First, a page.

While We Are Broken and Mourning, These Countries Dance and Celebrate the Death of Britain’s Beloved Queen

Buckingham Palace’s statement was straightforward. 

“The Queen died peacefully at Balmoral this afternoon. The King and The Queen Consort will remain at Balmoral this evening and return to London tomorrow.”

It was a very British royal reaction to a historic event on the global stage.

But Queen Elizabeth II’s 70-year reign was far from short or simple, and the palace’s announcement does not reflect the feelings of many Britons right now.

The heart of Britain is broken. 

This may appear strange to other nations because there is no equivalent in their countries. It’s not like the death of a president, who while respected and liked, was always a political figure from beginning to end.

It feels like the passing of your beloved grandmother who took care of you from your younger age to present.

That’s why it’s disturbing to see the lack of respect shown to the Queen, who devoted 70 years of her life to that service in the hours leading up to her death.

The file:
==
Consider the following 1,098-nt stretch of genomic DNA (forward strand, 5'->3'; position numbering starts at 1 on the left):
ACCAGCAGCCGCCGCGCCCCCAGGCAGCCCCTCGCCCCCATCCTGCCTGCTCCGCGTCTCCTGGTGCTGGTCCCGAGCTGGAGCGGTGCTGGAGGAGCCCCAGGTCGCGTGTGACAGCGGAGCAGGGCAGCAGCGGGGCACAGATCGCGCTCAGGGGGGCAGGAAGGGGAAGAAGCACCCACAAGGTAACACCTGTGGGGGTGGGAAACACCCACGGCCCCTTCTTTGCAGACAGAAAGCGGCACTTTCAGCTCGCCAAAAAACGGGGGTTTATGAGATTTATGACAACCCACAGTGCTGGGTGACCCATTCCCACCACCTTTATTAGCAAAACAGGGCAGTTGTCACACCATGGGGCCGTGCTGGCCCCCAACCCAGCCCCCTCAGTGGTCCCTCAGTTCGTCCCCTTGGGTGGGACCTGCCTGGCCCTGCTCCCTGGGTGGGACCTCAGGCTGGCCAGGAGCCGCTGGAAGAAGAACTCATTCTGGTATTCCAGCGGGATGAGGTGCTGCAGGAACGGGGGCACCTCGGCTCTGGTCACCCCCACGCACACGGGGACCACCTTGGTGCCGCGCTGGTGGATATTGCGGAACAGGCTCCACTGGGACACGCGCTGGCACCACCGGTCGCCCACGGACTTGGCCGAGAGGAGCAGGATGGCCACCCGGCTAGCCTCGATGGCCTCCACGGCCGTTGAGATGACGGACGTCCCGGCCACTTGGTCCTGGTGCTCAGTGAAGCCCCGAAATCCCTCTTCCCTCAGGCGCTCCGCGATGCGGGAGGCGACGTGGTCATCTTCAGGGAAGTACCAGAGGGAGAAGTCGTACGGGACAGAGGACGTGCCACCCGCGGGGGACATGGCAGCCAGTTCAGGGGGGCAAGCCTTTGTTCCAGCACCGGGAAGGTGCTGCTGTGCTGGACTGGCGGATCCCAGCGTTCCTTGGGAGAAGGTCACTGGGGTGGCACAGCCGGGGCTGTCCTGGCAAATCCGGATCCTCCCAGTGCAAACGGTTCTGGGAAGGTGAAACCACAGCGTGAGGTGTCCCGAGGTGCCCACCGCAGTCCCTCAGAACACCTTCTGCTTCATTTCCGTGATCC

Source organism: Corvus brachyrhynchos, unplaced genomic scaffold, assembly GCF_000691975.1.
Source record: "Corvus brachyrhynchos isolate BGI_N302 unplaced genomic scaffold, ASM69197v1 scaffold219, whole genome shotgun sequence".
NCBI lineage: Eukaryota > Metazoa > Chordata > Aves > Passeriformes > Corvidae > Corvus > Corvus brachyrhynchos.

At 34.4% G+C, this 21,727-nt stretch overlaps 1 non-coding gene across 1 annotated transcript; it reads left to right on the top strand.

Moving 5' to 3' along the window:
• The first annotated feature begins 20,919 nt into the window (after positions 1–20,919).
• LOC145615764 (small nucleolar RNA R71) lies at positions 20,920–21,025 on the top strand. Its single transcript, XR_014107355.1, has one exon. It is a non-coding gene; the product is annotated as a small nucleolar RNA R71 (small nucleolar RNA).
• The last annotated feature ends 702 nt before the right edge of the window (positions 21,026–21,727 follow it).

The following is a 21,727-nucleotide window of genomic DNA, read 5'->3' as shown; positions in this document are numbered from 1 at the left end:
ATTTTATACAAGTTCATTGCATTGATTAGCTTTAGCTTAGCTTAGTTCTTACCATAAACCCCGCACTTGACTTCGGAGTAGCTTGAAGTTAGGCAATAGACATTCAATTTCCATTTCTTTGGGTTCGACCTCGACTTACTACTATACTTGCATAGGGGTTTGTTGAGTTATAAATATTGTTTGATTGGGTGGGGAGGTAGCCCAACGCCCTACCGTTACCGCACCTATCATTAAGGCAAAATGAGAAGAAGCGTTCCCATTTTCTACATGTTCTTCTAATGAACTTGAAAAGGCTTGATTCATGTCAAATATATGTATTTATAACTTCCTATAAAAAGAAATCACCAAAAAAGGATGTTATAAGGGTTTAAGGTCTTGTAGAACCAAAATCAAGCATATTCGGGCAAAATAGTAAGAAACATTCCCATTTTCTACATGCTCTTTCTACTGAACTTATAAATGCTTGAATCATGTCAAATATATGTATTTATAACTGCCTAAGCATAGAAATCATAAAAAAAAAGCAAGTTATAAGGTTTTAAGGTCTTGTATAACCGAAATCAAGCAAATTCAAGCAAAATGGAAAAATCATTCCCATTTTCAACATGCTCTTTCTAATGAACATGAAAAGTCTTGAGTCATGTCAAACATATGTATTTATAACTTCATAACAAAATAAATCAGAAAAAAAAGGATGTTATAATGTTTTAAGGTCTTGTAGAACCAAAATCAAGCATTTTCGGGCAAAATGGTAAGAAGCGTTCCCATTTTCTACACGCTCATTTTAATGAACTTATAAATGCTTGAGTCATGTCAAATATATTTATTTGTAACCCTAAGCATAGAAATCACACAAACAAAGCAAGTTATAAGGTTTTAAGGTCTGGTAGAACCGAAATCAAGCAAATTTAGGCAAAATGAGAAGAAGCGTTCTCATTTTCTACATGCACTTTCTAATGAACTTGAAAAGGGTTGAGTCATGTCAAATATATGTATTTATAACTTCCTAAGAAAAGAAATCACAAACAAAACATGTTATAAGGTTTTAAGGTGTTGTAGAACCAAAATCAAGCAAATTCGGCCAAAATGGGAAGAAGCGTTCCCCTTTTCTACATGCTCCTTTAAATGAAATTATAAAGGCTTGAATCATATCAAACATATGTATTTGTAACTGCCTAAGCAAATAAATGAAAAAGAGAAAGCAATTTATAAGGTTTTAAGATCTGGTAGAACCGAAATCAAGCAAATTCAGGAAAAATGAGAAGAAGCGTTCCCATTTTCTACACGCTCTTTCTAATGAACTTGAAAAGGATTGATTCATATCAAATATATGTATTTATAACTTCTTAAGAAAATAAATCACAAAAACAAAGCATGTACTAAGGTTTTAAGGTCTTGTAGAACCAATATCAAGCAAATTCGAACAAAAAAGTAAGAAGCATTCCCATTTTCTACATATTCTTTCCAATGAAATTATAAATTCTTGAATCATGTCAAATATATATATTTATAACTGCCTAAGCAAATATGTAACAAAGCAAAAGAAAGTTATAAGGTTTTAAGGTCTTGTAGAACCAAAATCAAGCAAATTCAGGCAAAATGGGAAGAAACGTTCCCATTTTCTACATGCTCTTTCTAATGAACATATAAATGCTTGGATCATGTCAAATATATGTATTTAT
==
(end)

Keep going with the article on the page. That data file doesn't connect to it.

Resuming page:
Britons who shared sentiments were inundated with trash talk about the monarchy and its more troubling legacies on the newsfeed after news broke that the Queen was seriously ill — laying on her deathbed.

And some countries are even celebrating. 

People in former British colonies, such as India, Ireland, Australia, and Nigeria, were quick to point out the monarchy’s role in their countries’ subjugation.

One even went so far as to edit a video of the Irish dancers Cairde performing in front of Buckingham Palace to the soundtrack of Queen’s hit song “Another One Bites the Dust.”

Others mentioned the many millions who died as a result of British imperialism.

“Now that the Queen has died, let us remember the millions of people who died as a result of British imperialism in Africa, India, Ireland, during slavery, and in so many other countries around the world who did not have such a long and privileged life.”

A third wrote: “Where’s the Avengers Endgame edit with Ireland, India, Jamaica, Nigeria, Ghana etc teaming up to celebrate the death of the queen?”

Other countries may not understand, but to Britons, The Queen was like a family member, and grandmother to many. 

She had her full commitment. In fact, she met with incoming British Prime Minister Liz Truss to ensure the formation of the new government –  just 48 hours before her death. It was her final and most important act of service.

She kept the promise she made when she became queen in 1952: “I declare before you all that my whole life, whether long or short, shall be devoted to your service and the service of our great imperial family to which we all belong.”

Now, is it still fair to mock Her Majesty’s life and death for this?

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